When Adam and Eve sinned against God in the garden of Eden, they lost their intimate fellowship with Him. Today, R.C. Sproul teaches on how our close access to God is restored through the work of Jesus Christ.
“Then the Lord God said, ‘Behold, the man has become like one of Us, knowing good and evil. And now, lest he put forth his hand and take also of the tree of life, and eat, and live forever’—therefore, the Lord God sent him forth from the garden of Eden to till the ground from which he was taken. He drove out the man, and at the east of the garden of Eden, He placed the cherubim, and a flaming sword which turned every way, to guard the way to the tree of life” (Gen. 3:22–24).
Expulsion from paradise. Removal from the immediate presence of the glory of God, from the source of life. Man is driven by God out of immediate fellowship. He’s not sent to hell, where there’s only darkness and weeping and gnashing of teeth. There’s no total breaking off of communion with God, but rather a removal in distance. Now, one cannot approach God and deal with Him face-to-face, but there is a barrier that’s placed there between intimate fellowship and intimate communion with God and man because of sin.
Now, what bars the entrance to paradise? The flaming sword. The flaming sword, which turned every way. There is no way for Adam and Eve to get by that flaming sword to come back into the garden. The brilliance of God’s holiness bars the way to intimate fellowship with Him. And that sword indicates—you see, the flame of the sword indicates—the overwhelming power of God’s holiness.
Again, it’s impossible to understand Christianity at all until we come to an understanding of the holiness of God, and we’re seeing it manifested already here in the opening chapters of Genesis. It’s the holiness of God that scares you to death. Men like the benefits of God. They love to receive the gifts that only God can give them, but people are scared to death to be in the presence of God because of the threatening character of His holiness. All God has to do to keep people out of His presence is post a manifest representation of holiness and that’ll keep people away forever.
In the Old Testament, as we go on further and we see the covenant made with Moses and the whole cultic system of religion and worship in the Old Testament with the construction of the temple, we see this particular aspect of the curse manifested very clearly in the structure of Israelite worship. Where do we find it? In the Holy of Holies.
And what’s the difference between the Holy of Holies in the Holy Place? Only the high priest—and after elaborate procedures of cleansing—once a year can go into the Holy of Holies. What’s in the Holy of Holies? The ark of the covenant, the mercy seat, the throne of Yahweh, surrounded by the cherubim that indicate the presence of God. What separates the Holy of Holies from the Holy Place? The veil that is so thick and it’s so solid that it’s impregnable. It’s an impregnable barrier. It’s not like a linen curtain that hangs down, but the veil is several inches thick, and battering rams couldn’t knock that thing down.
And the point is what? People are allowed to come into the Holy Place. They’re not left to roam outside the camp totally removed from the presence of God, but what? They’re allowed to come nigh unto the Lord, to draw near to the Lord. They can come to a relative place of nearness, where God will meet with His people in the Holy Place, but they are not allowed to go beyond the veil into the Holy of Holies. Access to the presence of God is denied.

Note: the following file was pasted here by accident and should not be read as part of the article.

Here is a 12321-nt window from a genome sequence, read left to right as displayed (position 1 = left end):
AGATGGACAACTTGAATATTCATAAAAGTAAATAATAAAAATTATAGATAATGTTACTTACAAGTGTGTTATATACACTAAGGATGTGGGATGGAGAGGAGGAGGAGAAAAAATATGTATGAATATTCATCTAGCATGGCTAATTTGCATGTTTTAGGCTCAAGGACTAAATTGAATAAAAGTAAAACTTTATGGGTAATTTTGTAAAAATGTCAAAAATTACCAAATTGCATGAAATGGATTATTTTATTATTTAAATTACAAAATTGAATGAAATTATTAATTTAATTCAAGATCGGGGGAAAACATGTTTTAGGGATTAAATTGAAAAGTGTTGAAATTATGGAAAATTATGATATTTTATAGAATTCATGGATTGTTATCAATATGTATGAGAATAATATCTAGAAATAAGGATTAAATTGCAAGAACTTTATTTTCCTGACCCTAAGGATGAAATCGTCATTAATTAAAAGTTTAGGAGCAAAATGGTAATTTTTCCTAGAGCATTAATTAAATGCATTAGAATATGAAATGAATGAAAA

Again, we’ll see this theme throughout the Old Testament and into the New Testament that the ultimate goal of the Christian for his total fulfillment of human existence is what? Let me ask you, what is the great hope of the final fullest expression of your human existence at the end? What do you live for? What does the Christian live for? To see God, what we call the beatific vision or the visio Dei, the vision of God—the unveiled, unobscured perception of God Himself.
What happened in Jerusalem the day Jesus died? The veil was rent. The description there is one of violence, where God comes down in the act of the cross, He shakes the world, as it were, with an earthquake, and He rips that veil in half. And the wall of partition, the New Testament says, has been broken down through the work of Christ. And what’s the significance of that according to the Apostle Paul? Look at chapter five of Romans: “Therefore, since we are justified by faith”— what do we have? Peace with God. Shalom. God puts away the sword.
Prior to justification, God is at war with me. There’s estrangement, there’s alienation, there’s a sword at the entrance to the garden of Eden. But when we were made just in Christ, the sword is put away, the temple veil is destroyed, and we have peace with God.
Is it a lasting peace? Is it merely a guarded truce, where the next act of sin is going to cause the rattling of the sabers again, and God is going to lash out at you in His anger? No. A man who is justified has walked through the veil with Christ, stands in the presence of God, declared just in Christ. We have peace with God. No more warfare. The war is over.
What else do we have? This is the part that’s so often obscured: “Through Him we have obtained access to this grace in which we stand, and we rejoice in our hope of sharing the glory of God.” Do you know what that verse is all about? We have peace. We have access. The sword is down. We can go back in.